My 3 Takeaways from Brené Brown’s Netflix show ‘The call to courage’
I am such a fan of Brené Brown – ever since I heard her TED talk on vulnerability many years ago, I’ve loved what she has to say. She inspires me to up my game so that one day more of the things I’ve always cared about, like emotional integrity and the ingredients for healthy and productive relationships etc. become common culture because we are constantly talking about them.
Now Brené’s got her own Netflix show called ‘The call to courage’ and it is fantastic.
If you haven’t watched it, I urge you to go and do yourself a favour. It is a very skilled but seemingly effortless blend of surprising comedy, interesting research findings, awesome personal anecdotes and powerful almost preaching.
I laughed (a lot) and I cried a little too, but mostly I learned so much through the many ‘aha’ moments her research findings provide.
I’m still struggling to think of a fitting summary of it all – there is so much in it, I don’t want to miss or misrepresent anything.
So instead, here are 3 big takeaways for me having watched the show:
1. Courage and vulnerability are correlated
To put yourself in a position to voluntarily choose vulnerability is to choose to leave yourself exposed and open to hurt/rejection/offense. This is not for the sake of some self-castigation or because you enjoy being in pain; this is because despite the pain, you are willing to pay the price to be better known/better loved/ better challenged.
The intent to pursue a greater goal despite the likelihood of distress/disadvantage to yourself is the very definition of courage. We all think courage is about doing big, scary things, but often the scariest thing is to really open ourselves up to be known.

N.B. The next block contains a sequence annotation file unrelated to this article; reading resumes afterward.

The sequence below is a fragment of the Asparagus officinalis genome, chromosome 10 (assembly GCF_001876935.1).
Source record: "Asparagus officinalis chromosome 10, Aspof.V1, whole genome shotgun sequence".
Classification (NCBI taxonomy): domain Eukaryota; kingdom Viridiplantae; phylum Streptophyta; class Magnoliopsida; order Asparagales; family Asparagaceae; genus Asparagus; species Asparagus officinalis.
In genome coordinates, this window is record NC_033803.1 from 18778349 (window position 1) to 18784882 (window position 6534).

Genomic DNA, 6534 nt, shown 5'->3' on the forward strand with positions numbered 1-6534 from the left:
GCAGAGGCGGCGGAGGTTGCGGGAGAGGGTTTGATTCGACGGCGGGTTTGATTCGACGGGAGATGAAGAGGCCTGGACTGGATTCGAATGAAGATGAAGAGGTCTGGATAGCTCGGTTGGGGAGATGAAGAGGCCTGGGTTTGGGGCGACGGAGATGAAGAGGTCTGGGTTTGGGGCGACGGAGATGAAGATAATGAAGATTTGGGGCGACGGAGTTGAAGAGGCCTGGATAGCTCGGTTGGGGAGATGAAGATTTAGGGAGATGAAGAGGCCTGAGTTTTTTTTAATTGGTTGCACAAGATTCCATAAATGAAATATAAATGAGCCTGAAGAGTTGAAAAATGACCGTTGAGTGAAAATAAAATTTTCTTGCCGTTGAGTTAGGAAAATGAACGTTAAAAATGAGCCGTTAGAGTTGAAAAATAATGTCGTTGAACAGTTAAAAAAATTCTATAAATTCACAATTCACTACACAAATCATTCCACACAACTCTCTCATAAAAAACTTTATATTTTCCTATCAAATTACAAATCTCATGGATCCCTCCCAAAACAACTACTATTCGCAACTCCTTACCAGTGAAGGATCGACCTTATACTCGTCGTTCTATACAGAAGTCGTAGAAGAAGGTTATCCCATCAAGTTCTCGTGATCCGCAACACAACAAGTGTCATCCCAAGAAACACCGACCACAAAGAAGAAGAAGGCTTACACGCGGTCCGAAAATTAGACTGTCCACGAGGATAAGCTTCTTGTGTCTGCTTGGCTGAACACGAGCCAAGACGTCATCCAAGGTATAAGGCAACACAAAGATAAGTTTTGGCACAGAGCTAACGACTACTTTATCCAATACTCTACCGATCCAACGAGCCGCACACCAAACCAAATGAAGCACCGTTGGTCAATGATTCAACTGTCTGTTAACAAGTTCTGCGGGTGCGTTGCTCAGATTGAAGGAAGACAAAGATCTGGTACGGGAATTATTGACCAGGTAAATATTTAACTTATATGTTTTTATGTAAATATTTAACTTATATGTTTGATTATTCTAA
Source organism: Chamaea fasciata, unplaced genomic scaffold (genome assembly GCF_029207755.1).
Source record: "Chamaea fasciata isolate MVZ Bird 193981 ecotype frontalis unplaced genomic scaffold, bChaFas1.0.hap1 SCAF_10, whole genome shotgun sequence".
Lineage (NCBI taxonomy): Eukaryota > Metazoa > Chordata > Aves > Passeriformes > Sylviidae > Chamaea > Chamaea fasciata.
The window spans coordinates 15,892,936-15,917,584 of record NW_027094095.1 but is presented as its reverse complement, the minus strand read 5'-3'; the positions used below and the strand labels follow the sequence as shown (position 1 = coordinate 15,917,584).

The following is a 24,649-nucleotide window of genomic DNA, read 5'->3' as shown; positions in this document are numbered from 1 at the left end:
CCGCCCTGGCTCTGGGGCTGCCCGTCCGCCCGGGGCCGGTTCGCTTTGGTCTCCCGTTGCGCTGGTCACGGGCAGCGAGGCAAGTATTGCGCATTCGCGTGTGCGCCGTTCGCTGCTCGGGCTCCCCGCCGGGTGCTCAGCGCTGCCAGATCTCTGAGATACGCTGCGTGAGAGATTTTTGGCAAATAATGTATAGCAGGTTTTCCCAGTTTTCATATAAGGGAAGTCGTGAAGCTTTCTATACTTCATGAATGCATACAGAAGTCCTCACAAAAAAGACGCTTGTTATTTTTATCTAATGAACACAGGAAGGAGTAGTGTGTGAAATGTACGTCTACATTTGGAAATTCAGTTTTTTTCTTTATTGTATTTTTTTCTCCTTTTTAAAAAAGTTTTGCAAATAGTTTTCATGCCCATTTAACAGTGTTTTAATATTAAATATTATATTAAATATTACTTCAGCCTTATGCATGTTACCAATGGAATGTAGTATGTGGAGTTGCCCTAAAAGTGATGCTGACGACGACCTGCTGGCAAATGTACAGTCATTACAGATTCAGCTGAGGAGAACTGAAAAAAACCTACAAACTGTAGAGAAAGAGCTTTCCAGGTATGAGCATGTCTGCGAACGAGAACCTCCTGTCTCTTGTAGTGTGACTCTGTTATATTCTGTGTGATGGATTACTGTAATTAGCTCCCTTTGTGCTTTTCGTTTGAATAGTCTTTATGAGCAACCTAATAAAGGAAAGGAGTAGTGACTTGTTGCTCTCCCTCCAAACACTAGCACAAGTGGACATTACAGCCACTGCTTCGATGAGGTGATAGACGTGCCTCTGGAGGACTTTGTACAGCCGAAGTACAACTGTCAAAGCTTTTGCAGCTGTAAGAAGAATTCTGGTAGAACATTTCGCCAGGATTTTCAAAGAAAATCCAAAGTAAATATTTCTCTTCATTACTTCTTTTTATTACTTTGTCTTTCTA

Courage and vulnerability take us out of our comfort zones – they call us into deeper waters. And yes, we could drown, but more often we finally get to swim.
2. If you can’t be vulnerable with me, you can’t be my critic
Now this one really caught my attention as Brené reconnects her painful first few experiences with internet trolls following her 1st TED talk.
People can be horrible, especially those people who are not courageous enough to live vulnerable themselves, but quick to judge those who are.
The fact of the matter is: unless someone is willing to show up in your life as the true vulnerable human they are, don’t take their criticism to heart, it doesn’t matter.
Remember that while you are being courageous, which can get messy at times, but it does pay off, they are busy adjusting their masks while they prepare for another barrage of trolling – commentating but never living.
3. No vulnerability = no innovation
Innovation is linked to creativity and imagination and we can’t use our imagination if we are not willing to open ourselves up, aka be vulnerable.
As Brené mentions in her show, there are businesses that don’t get the link, and then wonder why they have no ground breaking innovation happening. But you can’t innovate if you’re not allowed to fail or be vulnerable.
In sum, vulnerability is a major key to doing life, love and work better and we need to step out in courage to do so.
Coverart copyright of Netflix